Mini Traffic Circles
Mini traffic circles are raised circular islands constructed in the center of residential or local street intersections. Mini cricles are a traffic calming intersection treatment employing yield control. They may also be used at uncontrolled junctions. Signs should be installed directing motorists to proceed to the right around the circle before turning right, passing through or making a left turn. Entering traffic yields to traffic in the circle and both entering and exiting vehicles should yield to pedestrians crossing the legs of the approaches to the intersection. Mini circles are commonly landscaped (often with a center tree and low-growing shrubs, flowers, or grasses). In some communities, the city may require the neighborhood to maintain the plantings. In locations where landscaping is infeasible, traffic circles can be made more aesthetically pleasing by using special paving materials.
Generally, mini circles are not intended for use where one or both streets
are arterial streets (see section on Roundabouts). The primary
benefit to bicyclists is that, like roundabouts, mini circles slow traffic
approaching the junctions by forcing motorists to maneuver counterclockwise
around them. Mini circles also reduce the number of conflict points at
intersections. Mini circles have been found to reduce motor vehicle crashes
at the involved intersections by 90 percent or more in Seattle, WA. Mini
circles may provide one of the largest safety benefits of all the traffic
calming devices. Most impact studies suggest they have a nominal impact
on traffic volumes, so the reduction in crashes is apparently not due to
diverting traffic to other streets.2
Mini circles must be properly designed with enough deflection to slow vehicles to provide safety benefits to bicyclists, pedestrians and motorists. Pedestrians with vision impairments will, however, find fewer cues to identify a gap to cross when traffic does not stop. Additionally, right-turning vehicles are not (stop) controlled at intersections with mini circles, potentially putting pedestrians at risk. Therefore, narrow curve radii should complement this treatment to discourage fast right-turn maneuvers. Adding splitter islands with pedestrian cuts to the legs of the intersection makes crossing easier for pedestrians, especially wheelchair users. Splitter islands also direct vehicles entering the intersection but require additional space.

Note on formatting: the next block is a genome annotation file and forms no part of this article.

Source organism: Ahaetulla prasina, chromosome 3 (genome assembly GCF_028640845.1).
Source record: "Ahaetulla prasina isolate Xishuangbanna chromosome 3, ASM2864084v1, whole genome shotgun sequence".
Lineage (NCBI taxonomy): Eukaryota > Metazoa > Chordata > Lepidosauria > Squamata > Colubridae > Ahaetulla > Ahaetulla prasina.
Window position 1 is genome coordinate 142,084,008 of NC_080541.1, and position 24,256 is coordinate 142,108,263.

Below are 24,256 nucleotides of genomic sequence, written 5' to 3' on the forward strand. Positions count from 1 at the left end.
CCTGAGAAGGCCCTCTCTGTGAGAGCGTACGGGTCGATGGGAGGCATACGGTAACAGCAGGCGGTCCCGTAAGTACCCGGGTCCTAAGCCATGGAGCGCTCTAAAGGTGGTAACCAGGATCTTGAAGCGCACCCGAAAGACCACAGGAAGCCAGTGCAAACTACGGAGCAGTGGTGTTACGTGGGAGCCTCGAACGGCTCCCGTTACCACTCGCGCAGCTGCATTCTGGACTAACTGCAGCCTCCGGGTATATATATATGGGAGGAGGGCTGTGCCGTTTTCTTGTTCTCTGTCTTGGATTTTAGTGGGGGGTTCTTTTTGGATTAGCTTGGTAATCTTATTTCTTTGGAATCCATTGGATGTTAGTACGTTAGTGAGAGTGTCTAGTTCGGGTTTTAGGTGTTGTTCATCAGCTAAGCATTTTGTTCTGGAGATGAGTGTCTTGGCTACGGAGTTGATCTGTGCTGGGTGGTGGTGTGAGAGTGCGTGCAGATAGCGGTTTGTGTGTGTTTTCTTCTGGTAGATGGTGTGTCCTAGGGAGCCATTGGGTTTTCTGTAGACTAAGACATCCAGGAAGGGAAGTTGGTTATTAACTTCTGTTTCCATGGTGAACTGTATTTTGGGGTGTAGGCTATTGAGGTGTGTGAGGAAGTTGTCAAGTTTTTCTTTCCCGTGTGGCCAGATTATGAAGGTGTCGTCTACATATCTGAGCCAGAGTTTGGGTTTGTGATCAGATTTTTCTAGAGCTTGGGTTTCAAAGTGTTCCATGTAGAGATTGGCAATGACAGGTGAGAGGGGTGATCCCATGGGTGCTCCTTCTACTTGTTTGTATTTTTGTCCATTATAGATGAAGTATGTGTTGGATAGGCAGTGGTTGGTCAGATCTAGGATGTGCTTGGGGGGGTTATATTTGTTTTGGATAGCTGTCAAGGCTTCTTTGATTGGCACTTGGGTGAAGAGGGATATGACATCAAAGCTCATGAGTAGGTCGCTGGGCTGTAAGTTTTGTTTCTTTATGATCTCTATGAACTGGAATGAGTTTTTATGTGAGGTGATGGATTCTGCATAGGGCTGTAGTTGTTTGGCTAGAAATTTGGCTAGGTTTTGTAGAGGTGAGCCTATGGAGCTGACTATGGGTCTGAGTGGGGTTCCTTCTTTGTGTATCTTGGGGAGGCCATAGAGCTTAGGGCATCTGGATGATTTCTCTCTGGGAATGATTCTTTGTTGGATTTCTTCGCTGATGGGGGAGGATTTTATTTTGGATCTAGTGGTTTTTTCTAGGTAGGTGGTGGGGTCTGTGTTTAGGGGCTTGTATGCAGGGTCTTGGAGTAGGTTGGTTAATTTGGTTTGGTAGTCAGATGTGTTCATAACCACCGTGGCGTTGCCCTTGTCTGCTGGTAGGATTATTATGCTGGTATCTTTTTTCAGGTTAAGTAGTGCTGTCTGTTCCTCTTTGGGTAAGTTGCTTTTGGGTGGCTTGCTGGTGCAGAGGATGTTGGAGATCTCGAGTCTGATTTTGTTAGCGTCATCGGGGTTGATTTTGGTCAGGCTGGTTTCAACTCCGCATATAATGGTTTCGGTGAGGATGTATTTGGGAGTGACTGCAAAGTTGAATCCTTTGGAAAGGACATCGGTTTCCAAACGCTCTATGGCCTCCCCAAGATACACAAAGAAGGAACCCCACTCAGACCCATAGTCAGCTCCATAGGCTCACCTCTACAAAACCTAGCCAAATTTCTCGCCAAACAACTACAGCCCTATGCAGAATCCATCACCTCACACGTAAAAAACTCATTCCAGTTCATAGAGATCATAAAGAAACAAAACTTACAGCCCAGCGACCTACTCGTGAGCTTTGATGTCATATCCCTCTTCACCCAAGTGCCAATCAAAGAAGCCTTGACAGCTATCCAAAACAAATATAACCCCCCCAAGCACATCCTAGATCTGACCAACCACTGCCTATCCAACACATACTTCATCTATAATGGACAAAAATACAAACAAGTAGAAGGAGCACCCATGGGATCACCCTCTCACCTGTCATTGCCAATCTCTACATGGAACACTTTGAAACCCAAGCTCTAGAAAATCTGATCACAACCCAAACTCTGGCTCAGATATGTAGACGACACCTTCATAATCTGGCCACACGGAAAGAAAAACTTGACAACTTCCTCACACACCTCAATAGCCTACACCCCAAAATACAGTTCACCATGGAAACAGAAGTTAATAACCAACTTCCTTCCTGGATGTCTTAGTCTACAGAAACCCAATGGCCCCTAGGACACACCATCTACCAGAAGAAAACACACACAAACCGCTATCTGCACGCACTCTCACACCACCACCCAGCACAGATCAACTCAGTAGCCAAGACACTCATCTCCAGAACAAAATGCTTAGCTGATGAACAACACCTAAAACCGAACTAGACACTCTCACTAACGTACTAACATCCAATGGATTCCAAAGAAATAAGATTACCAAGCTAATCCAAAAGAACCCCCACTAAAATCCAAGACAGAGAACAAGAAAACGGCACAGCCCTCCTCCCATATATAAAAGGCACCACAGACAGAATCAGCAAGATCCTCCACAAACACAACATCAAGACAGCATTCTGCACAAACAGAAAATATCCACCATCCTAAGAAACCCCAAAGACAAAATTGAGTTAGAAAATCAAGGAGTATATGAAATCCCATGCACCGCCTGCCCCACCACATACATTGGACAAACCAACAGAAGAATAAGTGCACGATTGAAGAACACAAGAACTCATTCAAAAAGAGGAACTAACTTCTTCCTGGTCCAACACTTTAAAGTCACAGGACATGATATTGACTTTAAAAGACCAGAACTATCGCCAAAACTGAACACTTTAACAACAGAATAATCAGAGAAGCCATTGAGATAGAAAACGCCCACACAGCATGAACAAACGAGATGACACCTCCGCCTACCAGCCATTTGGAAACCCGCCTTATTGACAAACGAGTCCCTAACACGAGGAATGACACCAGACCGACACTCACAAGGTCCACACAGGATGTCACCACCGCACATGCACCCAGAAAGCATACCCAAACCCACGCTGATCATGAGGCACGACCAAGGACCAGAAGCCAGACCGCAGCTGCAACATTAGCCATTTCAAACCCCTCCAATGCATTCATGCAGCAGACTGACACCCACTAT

The occasional larger vehicle going through an intersection with a traffic circle (e.g., a fire truck or moving van) can be accommodated by allowing these vehicles to make left turns in front of the circle or by creating a mountable curb in the outer portion of the circle. Other possible solutions are discussed in Traffic Calming: State of the Practice, chapter 7.2
- Manage traffic at intersections where volumes do not warrant a stop sign or a signal.
- Reduce crash problems at the intersection of two local streets.
- Reduce vehicle speeds at the intersection.
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- Mini circles are typically not used on arterial streets.
- Consider whether bicyclists may be "squeezed" in traffic circles by overtaking motor vehicles.1 This type of problem is not likely on low-volume streets, but should be considered where vehicle and bicycle volumes are higher.
- Keep the turning radii low to reduce turning speeds and improve pedestrian and bicyclist safety.
- Larger vehicles that need access to streets (e.g., school buses and fire engines) may need to make left turns in front of the circle, or accommodation may be made with mountable curbs on the perimeter of the circle.
- Use yield, not stop, controls.
- Midblock speeds may not decline, or may even rise, if intersections and mini circles are widely spaced and no midblock traffic calming measures are introduced. Traffic circles are primarily used to manage traffic flow at intersections and reduce intersection speeds, but may be combined with other measures or frequent mini circles to achieve street-long traffic calming.
- Pedestrians with vision impairments will find fewer cues to identify a gap to cross when traffic does not stop.
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The cost is approximately $6,000 for a landscaped traffic mini circle on an asphalt street and about $8,000 to $12,000 for a landscaped mini circle on a concrete street (using existing curb radii).
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